What does the term "tov" (good) mean? I am asking especially in how it relates to God.

I.e. what does "tov" mean and what does it mean that God is "tov"?

An example where God is ascribed "tov" is in Derech Hashem ch.2:

ובהיותו הוא לבדו יתברך הטוב האמיתי, לא יסתפק חפצו הטוב אלא בהיותו מהנה לזולתו בטוב ההוא עצמו שהוא בו יתברך מצד עצמו, שהוא הטוב השלם והאמיתי

("in that He alone is the true good...")


7 Answers 7


I am addressing what it means that G-d is "tov", and particularly how to understand the quote from Derech Hashem (along with other such quotes). The following is as was explained to me by a close student of R' Yaakov Hillel and R' Nochum Lansky (both noted and recognized in the world of Kabbalah), as well as made explicit in R' Chaim Friedlander's notes to Da'as Tevunos, Iyunim [2] and [19].

G-d in His essence has no positive attributions. He has no limitations and no definitions. The only thing that we can know about the nature of His essence is that it is שלם (Derech Hashem 1:1:2). Furthermore, all middos (attributes or characteristics) that we ascribe to Hashem are only a description of how He acts in the world, and not a description of His essence, which cannot be limited by such things (source and translation).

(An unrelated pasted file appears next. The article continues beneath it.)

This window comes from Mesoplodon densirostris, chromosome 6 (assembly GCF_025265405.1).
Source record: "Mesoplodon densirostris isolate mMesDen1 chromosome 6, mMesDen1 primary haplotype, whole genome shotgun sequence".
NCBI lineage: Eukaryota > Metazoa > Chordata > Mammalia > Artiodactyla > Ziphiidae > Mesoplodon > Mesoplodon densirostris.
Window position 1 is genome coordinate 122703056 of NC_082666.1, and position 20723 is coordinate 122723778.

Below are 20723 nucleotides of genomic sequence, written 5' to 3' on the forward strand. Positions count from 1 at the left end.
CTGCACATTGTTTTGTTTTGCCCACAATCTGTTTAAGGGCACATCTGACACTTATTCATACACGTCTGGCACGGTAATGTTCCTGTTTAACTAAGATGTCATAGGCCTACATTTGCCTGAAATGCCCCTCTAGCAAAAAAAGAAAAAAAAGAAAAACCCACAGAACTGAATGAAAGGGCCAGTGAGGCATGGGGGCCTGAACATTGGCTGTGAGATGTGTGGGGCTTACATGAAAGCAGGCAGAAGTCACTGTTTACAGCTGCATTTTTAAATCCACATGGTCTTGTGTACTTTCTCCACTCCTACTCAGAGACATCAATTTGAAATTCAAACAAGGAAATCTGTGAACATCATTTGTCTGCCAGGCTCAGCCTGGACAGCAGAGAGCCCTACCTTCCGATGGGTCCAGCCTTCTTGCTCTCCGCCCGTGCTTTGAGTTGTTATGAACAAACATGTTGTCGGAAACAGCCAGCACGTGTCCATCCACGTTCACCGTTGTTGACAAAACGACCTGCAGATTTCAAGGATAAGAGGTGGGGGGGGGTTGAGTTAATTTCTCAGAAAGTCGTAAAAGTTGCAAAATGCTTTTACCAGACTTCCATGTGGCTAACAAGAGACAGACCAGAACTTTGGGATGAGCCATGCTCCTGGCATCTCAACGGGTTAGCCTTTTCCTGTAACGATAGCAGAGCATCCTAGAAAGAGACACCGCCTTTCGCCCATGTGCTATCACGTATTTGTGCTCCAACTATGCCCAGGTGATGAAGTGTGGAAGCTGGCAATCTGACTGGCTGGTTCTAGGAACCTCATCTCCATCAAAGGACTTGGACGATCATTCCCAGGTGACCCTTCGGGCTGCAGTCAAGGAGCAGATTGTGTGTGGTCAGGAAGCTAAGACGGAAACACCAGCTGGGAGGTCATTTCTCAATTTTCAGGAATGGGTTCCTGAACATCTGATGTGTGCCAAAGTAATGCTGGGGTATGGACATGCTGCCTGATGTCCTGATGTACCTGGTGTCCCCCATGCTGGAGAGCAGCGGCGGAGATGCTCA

This extends to any description of attributes that one might apply to Hashem, including His being "good." "Good" happens to be distinct from other middos of Hashem, in terms of it being the most primary רצון (will) at play in creation, but even "good" and the desire to do good were in themselves things that Hashem created and chose to employ. Thus the Ramchal always uses terms such as מה שנוכל להשיג (that which we are capable of grasping)(Da'as Tevunos Siman 18) and מה שנודע לנו (that which has been made known to us)(Klalei Pischei Chochma V'Da'as Klal Aleph) when discussing these concepts.